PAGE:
For Cabernet lovers, Napa Valley is more than a trusted source, a guarantee of exceptional wine character. It’s a prize, a trophy, a brand so strong that it can leave the valley’s 16 nested sub-appellations struggling for a unique voice. Still, some managed to build distinct identities early on, and now roll easily off the tongues of collectors: Oakville (who doesn’t covet a Cab from the California Grand Cru that is To Kalon Vineyard?); Rutherford (with the likes of Staglin Family Vineyard); Stags Leap District (Stag’s Leap Wine Cellars 1973 S.L.V. Cab won the 1976 Judgment of Paris. Enough said). More recently, the firm structure and intense dark fruit of Napa’s mountain wines have stolen the spotlight for ageability: Diamond Mountain, Howell Mountain. But now it’s the valley’s newest AVA, Coombsville, that’s having a moment, with reds that are vibrant, pure-fruited, minerally, and complex—wines that deserve to make the region not merely Napa’s next darling, but a lasting trend in great cellars.
Coombsville might have earned AVA status in 2011, but wine history here dates to the 1850s, when Nathan Coombs bought huge tracts of land and went on to found the town of Napa—and to the 1870s, when the Carbone brothers, immigrants from Liguria, Italy, planted Mourvèdre and Zinfandel in their broad-ranging ranching operation. The cellar and house they built in 1886 houses the Favia cellar today (as well as acclaimed winemaker Andy Erickson and his viticulturist wife, Annie Favia).
In modern wine times, as vineyard plantings surged through the 1970s and early 1980s, common wisdom had it that Coombsville was too cold to ripen Cabernet Sauvignon. Through the years, though, behind the scenes, grapes from the region have been the “secret sauce” in some of the valley’s most celebrated wines. Consumers just didn’t know about it, since the fruit—with no AVA status of its own—disappeared into blends from other regions. What that secret sauce contributed is a character that is earning more and more appreciation today, as wine lovers’ taste—and winemakers’ preference—is shifting from hedonistically ripe (and alcoholic) Cabernet and other Bordeaux reds to brighter, fresher wines that allow the nuance derived from specific soils and microclimates to shine without being drowned out by over-ripeness.
As they say, it’s a matter of location, location, and location. Tucked east of the town of Napa itself, in the southern reaches of Napa Valley, Coombsville is nestled in a bowl, an ancient volcanic caldera ringed on three sides by hills at the base of the Vaca Range. During the growing season, cooling fog and marine breezes from nearby San Pablo Bay swirl into the caldera, with the fog burning off late, keeping temperatures often 10 or more degrees cooler than AVAs to the north. In the fall, those cool conditions lengthen harvest, giving winemakers the chance to let the fruit hang, developing complexity and mature tannins without losing critical acidity. The result: enviable balance between ripeness and vitality.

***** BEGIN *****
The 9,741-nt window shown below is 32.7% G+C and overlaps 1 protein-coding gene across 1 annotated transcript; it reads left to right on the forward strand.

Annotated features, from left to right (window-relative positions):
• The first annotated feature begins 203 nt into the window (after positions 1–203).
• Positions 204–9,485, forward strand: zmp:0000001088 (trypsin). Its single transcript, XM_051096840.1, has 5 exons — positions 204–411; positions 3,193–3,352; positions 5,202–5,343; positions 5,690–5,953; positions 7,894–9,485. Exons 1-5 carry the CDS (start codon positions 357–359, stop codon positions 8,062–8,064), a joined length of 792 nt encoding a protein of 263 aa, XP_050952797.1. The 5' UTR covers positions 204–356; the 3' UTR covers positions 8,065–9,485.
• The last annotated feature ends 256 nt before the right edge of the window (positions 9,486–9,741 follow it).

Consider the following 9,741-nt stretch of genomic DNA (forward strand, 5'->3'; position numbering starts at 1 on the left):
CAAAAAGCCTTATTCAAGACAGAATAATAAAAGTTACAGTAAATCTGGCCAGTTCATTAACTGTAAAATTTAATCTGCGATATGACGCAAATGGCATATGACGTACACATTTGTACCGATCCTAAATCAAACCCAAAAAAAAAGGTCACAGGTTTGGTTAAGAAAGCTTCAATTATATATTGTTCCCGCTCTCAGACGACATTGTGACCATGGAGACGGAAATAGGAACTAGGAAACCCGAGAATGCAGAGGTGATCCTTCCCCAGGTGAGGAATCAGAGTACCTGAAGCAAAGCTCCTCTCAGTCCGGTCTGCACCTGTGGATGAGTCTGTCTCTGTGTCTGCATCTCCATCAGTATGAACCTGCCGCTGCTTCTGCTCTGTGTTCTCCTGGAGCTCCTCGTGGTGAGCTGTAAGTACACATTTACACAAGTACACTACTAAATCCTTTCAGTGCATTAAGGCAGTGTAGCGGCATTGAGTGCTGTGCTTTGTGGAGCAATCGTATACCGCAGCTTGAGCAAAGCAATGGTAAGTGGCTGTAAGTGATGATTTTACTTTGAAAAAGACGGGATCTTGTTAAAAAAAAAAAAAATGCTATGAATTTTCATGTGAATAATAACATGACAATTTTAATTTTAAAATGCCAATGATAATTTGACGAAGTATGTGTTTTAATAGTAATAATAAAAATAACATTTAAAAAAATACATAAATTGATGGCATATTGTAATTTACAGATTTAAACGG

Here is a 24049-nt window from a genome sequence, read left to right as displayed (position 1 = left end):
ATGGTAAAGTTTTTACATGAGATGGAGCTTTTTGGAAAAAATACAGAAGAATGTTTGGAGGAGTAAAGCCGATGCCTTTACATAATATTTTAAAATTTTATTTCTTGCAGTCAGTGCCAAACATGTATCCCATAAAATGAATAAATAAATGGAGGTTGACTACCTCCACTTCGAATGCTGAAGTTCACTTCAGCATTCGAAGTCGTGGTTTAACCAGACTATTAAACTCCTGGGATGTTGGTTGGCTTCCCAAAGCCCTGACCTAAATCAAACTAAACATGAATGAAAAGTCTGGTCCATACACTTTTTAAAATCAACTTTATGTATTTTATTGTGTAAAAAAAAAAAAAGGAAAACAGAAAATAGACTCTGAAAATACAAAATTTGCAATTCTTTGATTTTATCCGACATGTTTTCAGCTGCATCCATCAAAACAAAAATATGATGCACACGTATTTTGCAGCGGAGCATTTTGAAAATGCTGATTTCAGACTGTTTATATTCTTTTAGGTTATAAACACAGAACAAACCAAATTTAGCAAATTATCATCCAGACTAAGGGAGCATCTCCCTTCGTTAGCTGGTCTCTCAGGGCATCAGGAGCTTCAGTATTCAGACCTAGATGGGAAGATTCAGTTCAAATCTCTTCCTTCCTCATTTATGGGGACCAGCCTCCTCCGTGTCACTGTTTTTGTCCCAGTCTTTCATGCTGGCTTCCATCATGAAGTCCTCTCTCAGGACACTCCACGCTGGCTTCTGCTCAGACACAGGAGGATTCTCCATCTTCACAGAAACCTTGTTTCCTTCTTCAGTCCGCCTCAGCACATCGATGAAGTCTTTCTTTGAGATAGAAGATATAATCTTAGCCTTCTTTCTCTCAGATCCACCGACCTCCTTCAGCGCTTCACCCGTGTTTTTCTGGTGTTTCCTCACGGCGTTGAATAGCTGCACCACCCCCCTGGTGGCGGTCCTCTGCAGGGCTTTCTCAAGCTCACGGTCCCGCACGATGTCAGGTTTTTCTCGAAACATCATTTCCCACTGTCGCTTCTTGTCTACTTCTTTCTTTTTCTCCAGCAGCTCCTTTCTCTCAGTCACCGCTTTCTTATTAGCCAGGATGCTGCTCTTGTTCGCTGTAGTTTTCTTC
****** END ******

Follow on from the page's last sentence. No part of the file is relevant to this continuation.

As Andy Erickson, producer of aforementioned Favia, puts it, “Coombsville wine speaks of place. It combines intensity, richness with freshness, and a savory side that we sometimes miss in California.” His Favia 2018 Cabernet Sauvignon bears that out beautifully with savory layers of crushed rock, black tea and espresso under perfectly ripe but vibrant black fruit and plush but linear tannins. Its structure comes with an enormous yum factor through an endless finish.
Jen Beloz, estate director of Faust, whose vineyard borders Favia, reels off distinct traits that mark Coombsville wines from those grown in warmer parts of Napa Valley—purity, intensity, a blue and black fruit profile, tight tannin structure (“the tightest DNA fingerprint of any Napa Valley AVA,” she says), graphite, minerality, freshness, acidity. And indeed, Faust 2018 The Pact, the winery’s signature Cabernet, is dark and savory, layered with loam, graphite, leafy tobacco, and dried herbs under juicy cassis and blackberry flavors. The wine is dense, textural and rich but full of energy.
Notable winemaker Paul Hobbs saw so much to love in Coombsville (having worked with fruit from the region going back to when he started at Robert Mondavi Winery in 1977), that he bought an outsized Coombsville vineyard and named it after Napa’s founder. “This is the coolest region with porous volcanic soils,” he explains. “The roots go deep, and the fruit comes in with the most balance.” The Paul Hobbs 2018 Nathan Coombs Estate Cabernet stars beautifully aromatic blueberry and blackberry fruit layered with mocha and savory herbs against a backbone of elegant tannins.
Wine critic James Suckling applauds the fact that producers are peeling Coombsville fruit away from its former anonymity in Napa Valley blends, and sending it into the world solo. At a moment when winemakers are picking at the right time, not de-alcoholizing and “stylizing” their wines, as he puts it, Coombsville—with its critical cooling influence from the bay—offers just the right balance and freshness. “The new classical wines,” he calls them.